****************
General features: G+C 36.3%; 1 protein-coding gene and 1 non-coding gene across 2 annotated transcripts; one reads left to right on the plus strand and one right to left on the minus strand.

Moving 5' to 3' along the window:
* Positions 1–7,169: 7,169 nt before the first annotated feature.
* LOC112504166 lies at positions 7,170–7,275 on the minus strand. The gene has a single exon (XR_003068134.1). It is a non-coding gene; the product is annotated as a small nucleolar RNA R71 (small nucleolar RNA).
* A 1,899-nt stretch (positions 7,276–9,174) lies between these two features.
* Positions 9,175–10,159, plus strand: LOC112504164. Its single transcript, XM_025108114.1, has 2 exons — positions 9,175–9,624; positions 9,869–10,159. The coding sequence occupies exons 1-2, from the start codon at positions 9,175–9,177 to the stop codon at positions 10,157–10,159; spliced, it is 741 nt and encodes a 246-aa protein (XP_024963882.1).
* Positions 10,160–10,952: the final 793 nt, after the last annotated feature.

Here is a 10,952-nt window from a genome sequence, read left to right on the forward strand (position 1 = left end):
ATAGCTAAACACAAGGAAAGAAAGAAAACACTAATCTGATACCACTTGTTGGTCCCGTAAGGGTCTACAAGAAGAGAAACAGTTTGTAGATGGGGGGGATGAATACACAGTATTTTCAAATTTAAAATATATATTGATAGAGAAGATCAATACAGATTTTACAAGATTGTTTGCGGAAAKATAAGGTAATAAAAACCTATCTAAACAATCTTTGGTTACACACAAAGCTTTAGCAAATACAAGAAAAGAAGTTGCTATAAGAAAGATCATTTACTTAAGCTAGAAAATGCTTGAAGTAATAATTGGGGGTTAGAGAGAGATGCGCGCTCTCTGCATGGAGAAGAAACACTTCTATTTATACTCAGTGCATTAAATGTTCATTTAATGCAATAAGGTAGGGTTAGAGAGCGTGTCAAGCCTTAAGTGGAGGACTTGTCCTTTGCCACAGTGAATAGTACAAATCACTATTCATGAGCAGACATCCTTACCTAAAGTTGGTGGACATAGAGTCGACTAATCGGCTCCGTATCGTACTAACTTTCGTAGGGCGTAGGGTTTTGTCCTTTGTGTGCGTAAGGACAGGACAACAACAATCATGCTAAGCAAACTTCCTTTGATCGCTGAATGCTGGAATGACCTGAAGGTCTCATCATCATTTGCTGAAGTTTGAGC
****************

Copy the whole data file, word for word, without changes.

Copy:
General features: G+C 36.3%; 1 protein-coding gene and 1 non-coding gene across 2 annotated transcripts; one reads left to right on the plus strand and one right to left on the minus strand.

Moving 5' to 3' along the window:
* Positions 1–7,169: 7,169 nt before the first annotated feature.
* LOC112504166 lies at positions 7,170–7,275 on the minus strand. The gene has a single exon (XR_003068134.1). It is a non-coding gene; the product is annotated as a small nucleolar RNA R71 (small nucleolar RNA).
* A 1,899-nt stretch (positions 7,276–9,174) lies between these two features.
* Positions 9,175–10,159, plus strand: LOC112504164. Its single transcript, XM_025108114.1, has 2 exons — positions 9,175–9,624; positions 9,869–10,159. The coding sequence occupies exons 1-2, from the start codon at positions 9,175–9,177 to the stop codon at positions 10,157–10,159; spliced, it is 741 nt and encodes a 246-aa protein (XP_024963882.1).
* Positions 10,160–10,952: the final 793 nt, after the last annotated feature.

Here is a 10,952-nt window from a genome sequence, read left to right on the forward strand (position 1 = left end):
ATAGCTAAACACAAGGAAAGAAAGAAAACACTAATCTGATACCACTTGTTGGTCCCGTAAGGGTCTACAAGAAGAGAAACAGTTTGTAGATGGGGGGGATGAATACACAGTATTTTCAAATTTAAAATATATATTGATAGAGAAGATCAATACAGATTTTACAAGATTGTTTGCGGAAAKATAAGGTAATAAAAACCTATCTAAACAATCTTTGGTTACACACAAAGCTTTAGCAAATACAAGAAAAGAAGTTGCTATAAGAAAGATCATTTACTTAAGCTAGAAAATGCTTGAAGTAATAATTGGGGGTTAGAGAGAGATGCGCGCTCTCTGCATGGAGAAGAAACACTTCTATTTATACTCAGTGCATTAAATGTTCATTTAATGCAATAAGGTAGGGTTAGAGAGCGTGTCAAGCCTTAAGTGGAGGACTTGTCCTTTGCCACAGTGAATAGTACAAATCACTATTCATGAGCAGACATCCTTACCTAAAGTTGGTGGACATAGAGTCGACTAATCGGCTCCGTATCGTACTAACTTTCGTAGGGCGTAGGGTTTTGTCCTTTGTGTGCGTAAGGACAGGACAACAACAATCATGCTAAGCAAACTTCCTTTGATCGCTGAATGCTGGAATGACCTGAAGGTCTCATCATCATTTGCTGAAGTTTGAGC